Entry Level Openings: Recruiting and Retaining Gen-X Officers

By Mineard, Troy | Law & Order, July 2003 | Go to article overview
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Entry Level Openings: Recruiting and Retaining Gen-X Officers

Mineard, Troy, Law & Order

One of the biggest problems facing law enforcement agencies in the past few years has been the decline of suitable candidates applying for entry level positions. Many departments across the country have experienced deep declines in the overall number of applicants applying for testing or hiring. This is in sharp contrast to the numbers of people that applied even 10 years ago.

There has been a noticeable shift in the work ethic of today's new employee. For employees who were born in the baby boom, the work ethic instilled in them was the one that most police administrators now are familiar with: a sense of duty, commitment, obedience, and the idea that any position accepted would be for the long term.

Employees of most private businesses would routinely stay on the job for 20, 30 or 40 years. They attended work, did not question their employers, and felt that the employer would provide benefits for retirement. Sadly to say, in many private entities, the benefits that workers counted on have disappeared.

Today's generation of officers began to develop their life and work ethic in the 1960s and 1970s. This period of time showed a tremendous change in how people deal with authority, view their role in society, and see the status of work in their lives. People began to question not only authority figures, but also employers. The new law enforcement applicants were raised with this new sense of self and the role of authority.

Employees today value time off, are willing to relocate, want to actively participate in their work role, and want work to be something that compliments their life.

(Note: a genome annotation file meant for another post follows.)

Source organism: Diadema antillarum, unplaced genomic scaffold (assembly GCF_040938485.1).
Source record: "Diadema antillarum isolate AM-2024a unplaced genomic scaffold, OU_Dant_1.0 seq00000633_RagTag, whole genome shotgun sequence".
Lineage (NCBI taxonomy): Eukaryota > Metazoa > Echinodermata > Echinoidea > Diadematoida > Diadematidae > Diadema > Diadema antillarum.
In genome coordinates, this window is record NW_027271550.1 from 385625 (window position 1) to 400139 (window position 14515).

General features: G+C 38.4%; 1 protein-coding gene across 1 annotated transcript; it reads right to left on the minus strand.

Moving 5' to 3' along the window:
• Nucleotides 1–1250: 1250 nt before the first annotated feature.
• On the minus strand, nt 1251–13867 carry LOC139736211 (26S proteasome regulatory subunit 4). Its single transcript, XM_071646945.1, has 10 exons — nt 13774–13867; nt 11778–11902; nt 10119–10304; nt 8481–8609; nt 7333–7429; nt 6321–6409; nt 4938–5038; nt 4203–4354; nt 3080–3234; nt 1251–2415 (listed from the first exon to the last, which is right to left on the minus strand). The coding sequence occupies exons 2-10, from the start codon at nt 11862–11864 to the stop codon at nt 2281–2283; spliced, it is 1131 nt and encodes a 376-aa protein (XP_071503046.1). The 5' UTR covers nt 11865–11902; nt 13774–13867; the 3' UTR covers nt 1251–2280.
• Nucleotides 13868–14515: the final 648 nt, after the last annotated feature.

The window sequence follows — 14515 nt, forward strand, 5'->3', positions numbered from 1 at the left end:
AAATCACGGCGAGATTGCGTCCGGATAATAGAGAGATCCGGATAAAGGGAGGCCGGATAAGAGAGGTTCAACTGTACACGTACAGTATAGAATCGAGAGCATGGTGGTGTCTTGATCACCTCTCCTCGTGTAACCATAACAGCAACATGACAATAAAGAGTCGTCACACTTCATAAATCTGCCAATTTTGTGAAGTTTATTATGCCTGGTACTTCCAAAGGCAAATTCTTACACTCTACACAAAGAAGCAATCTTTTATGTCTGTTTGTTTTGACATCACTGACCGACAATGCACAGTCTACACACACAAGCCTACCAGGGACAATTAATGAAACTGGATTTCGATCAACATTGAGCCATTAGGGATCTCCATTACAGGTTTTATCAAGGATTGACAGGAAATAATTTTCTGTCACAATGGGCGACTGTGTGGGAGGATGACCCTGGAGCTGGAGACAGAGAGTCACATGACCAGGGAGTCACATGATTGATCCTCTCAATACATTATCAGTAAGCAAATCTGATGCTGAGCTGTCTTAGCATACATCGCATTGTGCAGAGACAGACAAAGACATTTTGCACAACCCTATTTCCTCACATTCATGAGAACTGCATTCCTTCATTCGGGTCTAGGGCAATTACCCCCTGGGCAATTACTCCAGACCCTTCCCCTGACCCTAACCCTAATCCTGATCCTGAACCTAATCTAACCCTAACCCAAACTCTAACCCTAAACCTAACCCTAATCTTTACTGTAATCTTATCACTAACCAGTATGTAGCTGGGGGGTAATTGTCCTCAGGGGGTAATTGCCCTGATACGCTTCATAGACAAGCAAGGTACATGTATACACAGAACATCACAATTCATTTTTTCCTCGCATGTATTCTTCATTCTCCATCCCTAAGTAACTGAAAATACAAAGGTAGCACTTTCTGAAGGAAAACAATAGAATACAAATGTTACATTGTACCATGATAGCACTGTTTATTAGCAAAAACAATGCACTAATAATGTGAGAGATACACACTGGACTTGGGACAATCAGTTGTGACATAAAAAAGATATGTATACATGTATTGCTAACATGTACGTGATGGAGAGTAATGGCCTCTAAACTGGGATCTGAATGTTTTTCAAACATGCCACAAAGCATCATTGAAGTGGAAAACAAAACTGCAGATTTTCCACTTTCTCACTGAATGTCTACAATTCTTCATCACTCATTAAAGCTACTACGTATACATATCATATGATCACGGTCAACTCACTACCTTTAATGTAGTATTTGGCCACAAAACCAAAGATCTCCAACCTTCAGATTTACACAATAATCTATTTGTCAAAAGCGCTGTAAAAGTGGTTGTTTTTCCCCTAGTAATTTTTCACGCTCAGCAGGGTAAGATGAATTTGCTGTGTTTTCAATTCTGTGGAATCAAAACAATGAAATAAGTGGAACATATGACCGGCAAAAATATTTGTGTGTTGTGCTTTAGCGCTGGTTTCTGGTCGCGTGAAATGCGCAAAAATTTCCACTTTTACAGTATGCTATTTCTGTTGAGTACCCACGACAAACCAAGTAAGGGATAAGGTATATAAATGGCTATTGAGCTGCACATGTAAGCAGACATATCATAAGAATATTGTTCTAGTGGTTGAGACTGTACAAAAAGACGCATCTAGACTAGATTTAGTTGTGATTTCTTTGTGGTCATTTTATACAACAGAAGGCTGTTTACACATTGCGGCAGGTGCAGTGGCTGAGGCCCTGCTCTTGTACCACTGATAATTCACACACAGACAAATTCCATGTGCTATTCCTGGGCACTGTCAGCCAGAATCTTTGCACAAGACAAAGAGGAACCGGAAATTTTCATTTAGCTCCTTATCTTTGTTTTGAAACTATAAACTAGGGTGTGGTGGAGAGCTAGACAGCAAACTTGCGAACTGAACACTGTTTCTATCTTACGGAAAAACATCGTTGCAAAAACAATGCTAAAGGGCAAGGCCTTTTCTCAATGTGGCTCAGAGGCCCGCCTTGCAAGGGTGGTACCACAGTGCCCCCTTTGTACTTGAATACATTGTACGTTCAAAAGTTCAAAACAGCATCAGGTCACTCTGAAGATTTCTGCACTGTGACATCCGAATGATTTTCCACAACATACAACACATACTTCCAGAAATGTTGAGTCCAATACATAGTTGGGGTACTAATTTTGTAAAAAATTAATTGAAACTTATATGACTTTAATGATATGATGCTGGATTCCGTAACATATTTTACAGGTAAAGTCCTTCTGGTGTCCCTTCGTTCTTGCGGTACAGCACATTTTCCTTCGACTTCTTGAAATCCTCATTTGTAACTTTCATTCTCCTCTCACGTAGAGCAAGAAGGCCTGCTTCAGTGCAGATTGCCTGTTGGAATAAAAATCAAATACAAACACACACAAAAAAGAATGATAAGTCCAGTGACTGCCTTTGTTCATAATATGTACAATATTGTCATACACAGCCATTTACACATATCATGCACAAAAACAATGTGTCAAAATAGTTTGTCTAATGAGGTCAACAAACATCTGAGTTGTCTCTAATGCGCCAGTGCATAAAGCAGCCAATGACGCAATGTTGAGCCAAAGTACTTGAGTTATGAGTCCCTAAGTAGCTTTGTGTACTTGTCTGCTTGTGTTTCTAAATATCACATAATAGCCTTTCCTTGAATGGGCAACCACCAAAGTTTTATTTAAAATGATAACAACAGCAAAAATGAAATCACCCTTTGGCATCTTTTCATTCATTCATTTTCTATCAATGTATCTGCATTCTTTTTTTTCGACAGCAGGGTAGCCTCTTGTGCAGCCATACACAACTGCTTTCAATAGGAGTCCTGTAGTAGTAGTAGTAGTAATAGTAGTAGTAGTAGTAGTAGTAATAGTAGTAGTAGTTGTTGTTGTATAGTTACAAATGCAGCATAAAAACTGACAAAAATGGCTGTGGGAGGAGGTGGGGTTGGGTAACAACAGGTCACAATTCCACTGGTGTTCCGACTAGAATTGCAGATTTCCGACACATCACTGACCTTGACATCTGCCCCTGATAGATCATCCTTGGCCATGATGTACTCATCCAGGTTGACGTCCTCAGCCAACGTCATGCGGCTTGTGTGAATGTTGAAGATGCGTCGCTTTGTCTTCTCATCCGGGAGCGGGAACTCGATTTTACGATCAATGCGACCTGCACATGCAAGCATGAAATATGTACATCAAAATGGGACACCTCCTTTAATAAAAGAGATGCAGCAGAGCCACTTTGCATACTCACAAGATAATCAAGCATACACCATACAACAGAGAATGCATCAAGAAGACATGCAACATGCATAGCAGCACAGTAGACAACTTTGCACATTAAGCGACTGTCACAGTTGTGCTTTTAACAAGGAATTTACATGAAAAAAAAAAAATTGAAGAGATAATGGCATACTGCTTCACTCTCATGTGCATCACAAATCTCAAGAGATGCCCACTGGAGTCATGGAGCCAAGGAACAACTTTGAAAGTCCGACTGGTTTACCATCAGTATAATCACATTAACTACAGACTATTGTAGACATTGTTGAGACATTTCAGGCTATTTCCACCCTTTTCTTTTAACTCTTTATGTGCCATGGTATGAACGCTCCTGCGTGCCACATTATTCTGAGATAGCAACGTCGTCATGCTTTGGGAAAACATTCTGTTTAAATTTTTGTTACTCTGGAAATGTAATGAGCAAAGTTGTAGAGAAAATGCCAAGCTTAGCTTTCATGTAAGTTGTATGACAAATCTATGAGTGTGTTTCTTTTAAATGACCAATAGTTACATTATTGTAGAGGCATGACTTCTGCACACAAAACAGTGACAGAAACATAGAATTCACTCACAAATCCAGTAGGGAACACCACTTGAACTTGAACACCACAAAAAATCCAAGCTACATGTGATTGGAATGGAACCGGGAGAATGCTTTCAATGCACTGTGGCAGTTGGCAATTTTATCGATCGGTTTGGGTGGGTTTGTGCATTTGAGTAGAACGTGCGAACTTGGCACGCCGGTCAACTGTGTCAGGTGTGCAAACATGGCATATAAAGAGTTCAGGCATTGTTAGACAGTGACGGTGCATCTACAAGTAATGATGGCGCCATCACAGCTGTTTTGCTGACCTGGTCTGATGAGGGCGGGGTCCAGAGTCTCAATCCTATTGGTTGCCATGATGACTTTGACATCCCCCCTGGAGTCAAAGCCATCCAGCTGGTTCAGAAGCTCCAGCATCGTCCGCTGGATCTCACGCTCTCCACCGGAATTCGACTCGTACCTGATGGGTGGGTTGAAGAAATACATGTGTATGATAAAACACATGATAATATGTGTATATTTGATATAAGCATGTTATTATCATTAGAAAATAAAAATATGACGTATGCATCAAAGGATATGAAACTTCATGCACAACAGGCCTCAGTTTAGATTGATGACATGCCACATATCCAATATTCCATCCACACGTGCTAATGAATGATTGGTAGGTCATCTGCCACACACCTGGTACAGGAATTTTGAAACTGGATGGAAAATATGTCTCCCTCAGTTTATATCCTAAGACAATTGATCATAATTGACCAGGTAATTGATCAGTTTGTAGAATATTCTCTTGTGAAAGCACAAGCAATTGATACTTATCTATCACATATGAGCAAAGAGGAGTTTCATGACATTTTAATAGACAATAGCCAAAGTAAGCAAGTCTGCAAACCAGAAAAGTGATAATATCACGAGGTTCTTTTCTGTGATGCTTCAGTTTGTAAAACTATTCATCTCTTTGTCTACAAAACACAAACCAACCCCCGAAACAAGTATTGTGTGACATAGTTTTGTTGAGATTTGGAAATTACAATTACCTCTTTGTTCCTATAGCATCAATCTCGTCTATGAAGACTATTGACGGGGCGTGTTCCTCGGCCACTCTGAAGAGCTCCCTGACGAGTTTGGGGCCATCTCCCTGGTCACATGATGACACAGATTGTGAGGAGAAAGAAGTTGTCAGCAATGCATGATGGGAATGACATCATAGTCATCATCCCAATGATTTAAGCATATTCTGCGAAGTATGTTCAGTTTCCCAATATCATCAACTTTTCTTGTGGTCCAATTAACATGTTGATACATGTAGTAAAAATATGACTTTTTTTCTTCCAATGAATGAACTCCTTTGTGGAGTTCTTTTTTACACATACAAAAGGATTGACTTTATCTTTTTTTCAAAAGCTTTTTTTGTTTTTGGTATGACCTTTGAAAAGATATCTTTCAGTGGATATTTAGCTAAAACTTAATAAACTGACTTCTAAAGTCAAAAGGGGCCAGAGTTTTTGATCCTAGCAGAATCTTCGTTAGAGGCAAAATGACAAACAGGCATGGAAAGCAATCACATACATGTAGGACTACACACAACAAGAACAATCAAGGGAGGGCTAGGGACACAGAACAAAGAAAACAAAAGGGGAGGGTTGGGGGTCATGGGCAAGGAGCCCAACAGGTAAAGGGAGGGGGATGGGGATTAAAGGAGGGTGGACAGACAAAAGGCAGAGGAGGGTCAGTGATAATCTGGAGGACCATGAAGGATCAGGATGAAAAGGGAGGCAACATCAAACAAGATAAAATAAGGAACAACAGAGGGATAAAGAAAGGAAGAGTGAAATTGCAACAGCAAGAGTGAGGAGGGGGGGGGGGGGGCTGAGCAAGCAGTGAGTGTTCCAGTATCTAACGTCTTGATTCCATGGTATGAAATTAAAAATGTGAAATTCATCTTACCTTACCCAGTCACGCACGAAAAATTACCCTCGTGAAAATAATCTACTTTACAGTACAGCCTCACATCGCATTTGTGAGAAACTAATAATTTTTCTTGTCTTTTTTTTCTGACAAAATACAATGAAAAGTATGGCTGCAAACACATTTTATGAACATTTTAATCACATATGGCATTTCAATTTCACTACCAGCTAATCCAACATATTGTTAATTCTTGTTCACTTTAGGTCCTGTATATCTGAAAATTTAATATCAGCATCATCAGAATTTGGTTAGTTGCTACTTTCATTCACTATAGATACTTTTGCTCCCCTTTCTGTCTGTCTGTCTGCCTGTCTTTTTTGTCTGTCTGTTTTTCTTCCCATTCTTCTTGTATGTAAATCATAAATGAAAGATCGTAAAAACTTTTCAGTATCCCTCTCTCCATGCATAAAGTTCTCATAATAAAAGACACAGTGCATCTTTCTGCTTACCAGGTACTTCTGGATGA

Due to the shift in the work ethic of the Gen X employee, private business has responded in different ways. The use of the team concept in management, flex time, day care benefits and allowance of input by the individual employee have all been used successfully to adjust to the new work ethic. Most law enforcement organizations do not lend themselves well to these ideas. The area that is most manageable to adjust to the Gen X employee is the way that employee input and management are designed.

For the most part, law enforcement agencies are modeled on a paramilitary, rigid structure that was designed in the 1940s and 1950s. While this served well with the previous work ethic, this rigidity is the cause of friction with Gen X employees. Employees today question work issues, work conditions and management techniques. They will skip over the chain of command, question openly why certain things are done, and want to actively participate in decisions that years ago were made only by management.

Since not all agencies have reacted well to this questioning of their defined role, employees relocate to other agencies or leave law enforcement entirely. This forces agencies into the constant and expensive process of hiring, training and trying to retain employees. Still, most agencies never take the time to find out even why one employee leaves the agency.

Shift Work

Shifts are inescapable in police work. The way in which shifts are handled is problematic for Gen X employees. There are still agencies out there that do not provide a stable shift pattern for employees. The jumping of shifts in a rotation disrupts the employee's life. In addition, it diminishes the effectiveness of the employee due to sleep and life patterns. Stable shifts allow the Gen X employee to plan his time to include work, rather than plan work to include his personal life.

Participation in Decisions

The Gen X employee wants to have an active role in his working environment.

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Entry Level Openings: Recruiting and Retaining Gen-X Officers


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